The key is to create a rich, immersive soundscape that incorporates the primary audio for your piece (voices, etc.) any practical sound effects, ambiances, and sound design elements, and finally any music or score. I discuss this whole sound design process (for 360°) is great detail in my book: The 360° Video Handbook.
Hearing about spatial audio, people generally think of left and right. Do you have tips for the audio coming from an up and down direction? It seems like people would be more willing to look up and down.
I think the best way to think about spatial audio is to simply close your eyes and pay attention to where sounds are coming from around you. Plenty of sounds may originate above you (i.e. birds or airplanes outside, air conditioning systems indoors).
Remember that sounds are constantly bouncing off of the surfaces around you, so even a sound that is coming from directly in front of you is naturally reverberating off the floor and ceiling (and walls) too. You can add artificial reverb to a sound to simulate this effect, but one of the best aspects of recording with an ambisonic mic is that you are recording the actual sound waves as they come at you from all those different directions.
How do you mix background music into spatial audio? Does the background music have a source?
With rare exception, I think that music should be mixed so it is not coming from a particular place in the room. Turning your head should not change where the music appears to originate (unless it’s purposefully sourced—like coming from a bluetooth speaker or radio that’s visible in the scene).
How you mix it in depends somewhat on the specific software you use and the way your final spatial audio is to be encoded (Ambix, FuMa, Dolby Atmos, etc.). Some encoding formats include a pair of stereo channels (in addition to the spatialized channels), others require you to just direct the music source to come out equally from all directions. The details are specific to the software you use to mix (see next question) but it’s very easy to do regardless.
What do you use for editing spatial audio? Premiere Pro?
If all you’re doing is passing through audio recorded on an ambisonic mic (and you don’t want to change the positions of the sound or add any elements) you can work in Premiere or another video editor. (Though beware: Apple’s Final Cut Pro and Compressor may strip the ambisonic encoding out of your audio when you export your finished file.)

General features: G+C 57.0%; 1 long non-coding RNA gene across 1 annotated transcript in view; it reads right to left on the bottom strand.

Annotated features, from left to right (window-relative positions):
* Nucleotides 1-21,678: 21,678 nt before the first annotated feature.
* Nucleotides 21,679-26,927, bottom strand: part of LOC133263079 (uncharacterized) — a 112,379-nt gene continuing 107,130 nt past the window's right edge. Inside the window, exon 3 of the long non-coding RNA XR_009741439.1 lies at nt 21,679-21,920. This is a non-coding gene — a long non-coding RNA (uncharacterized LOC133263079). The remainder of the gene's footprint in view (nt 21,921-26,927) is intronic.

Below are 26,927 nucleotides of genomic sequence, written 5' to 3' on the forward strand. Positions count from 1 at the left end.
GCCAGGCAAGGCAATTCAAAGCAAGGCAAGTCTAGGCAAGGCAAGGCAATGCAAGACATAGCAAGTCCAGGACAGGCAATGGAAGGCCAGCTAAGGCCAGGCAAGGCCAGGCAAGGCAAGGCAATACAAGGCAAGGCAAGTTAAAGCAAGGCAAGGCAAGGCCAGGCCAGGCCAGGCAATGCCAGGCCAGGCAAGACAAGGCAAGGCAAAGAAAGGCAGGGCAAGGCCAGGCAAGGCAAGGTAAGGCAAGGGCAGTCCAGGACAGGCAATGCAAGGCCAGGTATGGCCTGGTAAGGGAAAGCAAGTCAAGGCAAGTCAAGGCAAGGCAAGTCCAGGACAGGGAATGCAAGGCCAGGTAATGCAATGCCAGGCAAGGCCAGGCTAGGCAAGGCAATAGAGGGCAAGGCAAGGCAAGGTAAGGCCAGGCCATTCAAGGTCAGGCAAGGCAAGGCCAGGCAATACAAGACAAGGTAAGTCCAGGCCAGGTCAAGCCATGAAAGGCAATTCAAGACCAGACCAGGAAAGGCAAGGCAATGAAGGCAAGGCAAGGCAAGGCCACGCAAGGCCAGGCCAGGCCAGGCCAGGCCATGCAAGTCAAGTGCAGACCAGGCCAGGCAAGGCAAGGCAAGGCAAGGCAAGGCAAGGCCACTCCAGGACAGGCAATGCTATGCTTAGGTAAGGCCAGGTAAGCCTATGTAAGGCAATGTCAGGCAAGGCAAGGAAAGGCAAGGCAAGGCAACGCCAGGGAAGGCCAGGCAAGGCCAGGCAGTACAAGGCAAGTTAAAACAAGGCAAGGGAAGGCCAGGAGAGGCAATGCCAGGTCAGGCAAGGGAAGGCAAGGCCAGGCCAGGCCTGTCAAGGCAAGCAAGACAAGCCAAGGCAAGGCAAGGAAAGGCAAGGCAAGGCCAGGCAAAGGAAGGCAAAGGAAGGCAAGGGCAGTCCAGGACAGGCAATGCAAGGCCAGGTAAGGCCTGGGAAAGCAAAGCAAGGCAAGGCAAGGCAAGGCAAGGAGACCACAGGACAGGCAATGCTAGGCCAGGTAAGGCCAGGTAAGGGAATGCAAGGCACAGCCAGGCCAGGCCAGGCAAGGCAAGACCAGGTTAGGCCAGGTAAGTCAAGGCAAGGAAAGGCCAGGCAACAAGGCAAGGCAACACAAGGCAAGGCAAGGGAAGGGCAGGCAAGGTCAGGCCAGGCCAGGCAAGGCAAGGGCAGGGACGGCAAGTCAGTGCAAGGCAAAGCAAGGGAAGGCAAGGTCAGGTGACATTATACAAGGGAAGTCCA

If you want to mix mono sources into an spatialized mix (as I recommend above) you need to use an audio editor like ProTools, Logic, or Reaper, and furthermore you need to use special plugins that are designed to handle spatialized sound. One of the best is Blue Ripple Sound’s 03A plugin. If you’re on a budget, Facebook has a free tool that works with most popular audio editors.
The Facebook package also includes an app to combine your final audio output with your final video output to make a master file ready for uploading to a video hosting service, or to use with an HMD (head-mounted display) like Daydream View, Rift or any of the Windows VR headsets.
Is it realistic to use spatial audio in a web page? Or, should we target VR headset users primarily?
For the most part, directional audio is best experienced using an HMD, but remember that videos on YouTube, Facebook or Vimeo can be viewed in a headset (even a Cardboard or Gear VR) if you’ve got one. As long as you’re wearing headphones you’ll hear spatialized sound.
Also, on Facebook (with properly encoded audio) playback is automatically adjusted so audio from certain parts of the sphere sound louder or softer depending on which portion of the screen is currently showing in the video player.
If your video has spatial audio and someone watches it in a player that doesn’t support it, it will generally default to a stereo (or even mono) audio version, so you don’t lose anything by including the directional information. And for any viewer who does choose to view your work wearing headphones, they’ll get the added immersiveness and improved experience that spatial audio provides.
For further information please see Part 6, “Use spatialized sound,” starting at 29:22, in Michael Wohl’s 360° Video Production Webinar